Verizon’s Data Breach Investigations Report 2023 shows that “74% of breaches involved the human element.” This human element consists of credential thefts through social engineering attacks, misuse/abuse of privileged access, and weak or repeated passwords, among other things. Weak passwords were a contributing factor to 81% of business data breaches in 2022.
Most, if not all, data breaches caused by human error can be thwarted with better credentials and access management. Applying advanced password management techniques to strengthen a company’s security posture is not very hard.
Focal points of effective password management for businesses
- Strong and up-to-date password policies
- Password encryption
- 2 Factor Authentication and biometric passwords
- Applying role-based access controls
- Using password management tools to maximum effect
- Password management best practices
Set strong password policies and better passwords
A lot of businesses are still running with outdated password-related concepts. The old-world notions of password-strength focus on the following
Formula: A password needs a certain combination of numbers, special characters, and letters
Expiry: The password needs to be changed frequently
Hint: A site should show hints of the password to the user (this notion has been mostly abandoned)
Special questions: Answer some personal questions to bypass the password authentication
While creating passwords that feature numbers, letters, and special characters is still a valid idea, the focus has to shift toward the length of a password.
A hacker can instantly crack a 6-character password consisting of numbers, uppercase letters, lowercase letters, and special characters. Increasing the password length to 8 characters will take the hacker 5 minutes to crack. Increase the password length to 11 characters while retaining the same character configuration; it will take the hacker 3 years to guess the password.
Longer passwords you can remember – a phrase as random as 237Apple@zuckerberg&Mango – make impossible-to-crack passwords. The key is not to reuse passwords or even slight variations of the same password. While the expiry factor adds inconvenience (it forces you to reimagine and remember new passwords) it is necessary.
Why is there a tendency to choose weak passwords?
Considering that an average person manages 27-100 passwords (combining their professional and personal usage), it is tough to abide by the standards upheld in the above section. We tend to use easier-to-guess passwords, repeat them, and write them down on easily accessible, often online mediums exposing ourselves to security threats.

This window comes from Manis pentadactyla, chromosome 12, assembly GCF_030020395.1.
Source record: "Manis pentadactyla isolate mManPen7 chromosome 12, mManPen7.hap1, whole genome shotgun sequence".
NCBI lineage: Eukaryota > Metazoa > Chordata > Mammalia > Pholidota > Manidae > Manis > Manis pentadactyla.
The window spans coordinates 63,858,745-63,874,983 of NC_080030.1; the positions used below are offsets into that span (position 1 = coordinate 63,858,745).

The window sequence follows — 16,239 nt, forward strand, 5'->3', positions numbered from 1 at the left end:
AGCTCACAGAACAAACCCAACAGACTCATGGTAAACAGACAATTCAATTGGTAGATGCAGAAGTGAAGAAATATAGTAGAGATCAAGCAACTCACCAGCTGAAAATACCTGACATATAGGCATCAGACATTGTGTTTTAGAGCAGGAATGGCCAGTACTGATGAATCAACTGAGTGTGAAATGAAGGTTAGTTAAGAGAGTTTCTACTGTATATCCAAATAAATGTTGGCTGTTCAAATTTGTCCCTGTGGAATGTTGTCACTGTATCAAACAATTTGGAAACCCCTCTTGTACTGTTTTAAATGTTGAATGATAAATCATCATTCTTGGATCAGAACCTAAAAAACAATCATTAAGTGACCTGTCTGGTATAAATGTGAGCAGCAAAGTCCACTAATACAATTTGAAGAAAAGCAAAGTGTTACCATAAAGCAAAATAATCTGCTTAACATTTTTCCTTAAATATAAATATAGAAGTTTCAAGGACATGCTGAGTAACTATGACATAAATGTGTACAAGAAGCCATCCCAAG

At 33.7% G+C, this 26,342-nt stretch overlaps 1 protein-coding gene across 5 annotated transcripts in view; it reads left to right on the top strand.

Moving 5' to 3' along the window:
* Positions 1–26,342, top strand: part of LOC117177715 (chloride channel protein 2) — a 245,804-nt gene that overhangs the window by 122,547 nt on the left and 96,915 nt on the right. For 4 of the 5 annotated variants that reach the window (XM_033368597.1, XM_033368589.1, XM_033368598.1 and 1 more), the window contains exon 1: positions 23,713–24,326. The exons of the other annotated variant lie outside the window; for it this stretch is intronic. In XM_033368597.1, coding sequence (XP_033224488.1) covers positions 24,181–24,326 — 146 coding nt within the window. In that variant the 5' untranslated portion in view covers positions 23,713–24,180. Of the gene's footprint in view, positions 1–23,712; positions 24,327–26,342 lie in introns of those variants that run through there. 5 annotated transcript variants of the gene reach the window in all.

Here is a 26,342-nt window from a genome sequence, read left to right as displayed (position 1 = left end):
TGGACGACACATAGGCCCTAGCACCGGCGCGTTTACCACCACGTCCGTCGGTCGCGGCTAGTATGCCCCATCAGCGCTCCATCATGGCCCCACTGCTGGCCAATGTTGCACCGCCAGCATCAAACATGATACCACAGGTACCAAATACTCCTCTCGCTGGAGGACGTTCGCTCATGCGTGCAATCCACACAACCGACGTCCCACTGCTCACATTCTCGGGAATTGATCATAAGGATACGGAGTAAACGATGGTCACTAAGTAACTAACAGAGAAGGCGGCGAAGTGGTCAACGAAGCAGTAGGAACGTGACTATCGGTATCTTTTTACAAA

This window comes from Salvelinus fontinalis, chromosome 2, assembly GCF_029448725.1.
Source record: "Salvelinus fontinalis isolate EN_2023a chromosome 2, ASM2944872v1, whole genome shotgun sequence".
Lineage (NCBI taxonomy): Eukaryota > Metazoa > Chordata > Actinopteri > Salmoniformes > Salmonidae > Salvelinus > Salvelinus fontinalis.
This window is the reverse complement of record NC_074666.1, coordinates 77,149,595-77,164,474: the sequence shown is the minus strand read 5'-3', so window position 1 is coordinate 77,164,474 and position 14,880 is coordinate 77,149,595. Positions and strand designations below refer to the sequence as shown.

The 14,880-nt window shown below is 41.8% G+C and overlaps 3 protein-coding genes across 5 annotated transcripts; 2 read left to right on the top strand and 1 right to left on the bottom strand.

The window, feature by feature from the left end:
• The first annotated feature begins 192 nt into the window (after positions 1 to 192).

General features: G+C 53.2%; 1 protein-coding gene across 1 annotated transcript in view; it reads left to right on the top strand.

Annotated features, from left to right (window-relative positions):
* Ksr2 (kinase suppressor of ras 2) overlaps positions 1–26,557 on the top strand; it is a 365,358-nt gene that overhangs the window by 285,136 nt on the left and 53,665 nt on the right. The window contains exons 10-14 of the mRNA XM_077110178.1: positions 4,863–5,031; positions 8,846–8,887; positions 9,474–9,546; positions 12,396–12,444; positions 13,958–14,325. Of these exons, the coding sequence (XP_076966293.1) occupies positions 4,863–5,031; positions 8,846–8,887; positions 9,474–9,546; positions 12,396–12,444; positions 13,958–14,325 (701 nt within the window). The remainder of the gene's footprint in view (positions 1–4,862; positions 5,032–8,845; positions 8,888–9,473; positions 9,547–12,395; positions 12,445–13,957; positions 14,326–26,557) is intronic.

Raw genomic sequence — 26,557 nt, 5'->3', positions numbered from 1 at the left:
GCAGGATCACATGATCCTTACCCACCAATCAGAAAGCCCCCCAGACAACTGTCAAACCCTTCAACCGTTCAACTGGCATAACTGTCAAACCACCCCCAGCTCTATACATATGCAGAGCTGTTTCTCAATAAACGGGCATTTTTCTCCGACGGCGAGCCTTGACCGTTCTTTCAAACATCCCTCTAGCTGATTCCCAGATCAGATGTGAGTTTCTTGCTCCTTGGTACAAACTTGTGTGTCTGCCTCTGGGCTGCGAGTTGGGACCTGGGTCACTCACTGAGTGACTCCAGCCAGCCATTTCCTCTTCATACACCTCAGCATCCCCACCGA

When you create a password to sign up for a service, it is stored in a directory or database. Now, if a hacker gets access to the directory and the password is in plain text, they can steal it. The strength of the password would not matter at all. That is why passwords need to be encrypted when stored and transferred from one place to another.
Password encryption for enhanced security
Password encryption is putting a text-based password through a few steps of scrambling so that even if a hacker gets access to the server or directory where the passwords are stored, they cannot use it without the decryption key. Encryption is a key password management technique all password managers use to different degrees.
There are four main types of encryption
Symmetric key: The same key is used to both encrypt and decrypt the data
Asymmetric key: In this case, there are two keys. One is used to encrypt the data, and the other is needed.
Hashed: A computer algorithm changes your password into letters and numbers. A hacker would need access to the algorithm to access the password.
Salted: In this process, a consistent or variable set of characters is added to the beginning and end of a password before it undergoes the hashing process. It adds an extra layer of security as the hacker would need access to both the hashing algorithm and the added set to access a password.
You can learn more about how password encryption works and different methods of encryption.
Encryption delays a hacker – it makes it harder for them to get hold of credentials and encourages them to quit and look elsewhere for an easier target. In a targeted attack, chances are they’ll eventually get hold of the passwords. Your account can still be saved if you have 2-factor authentication enabled.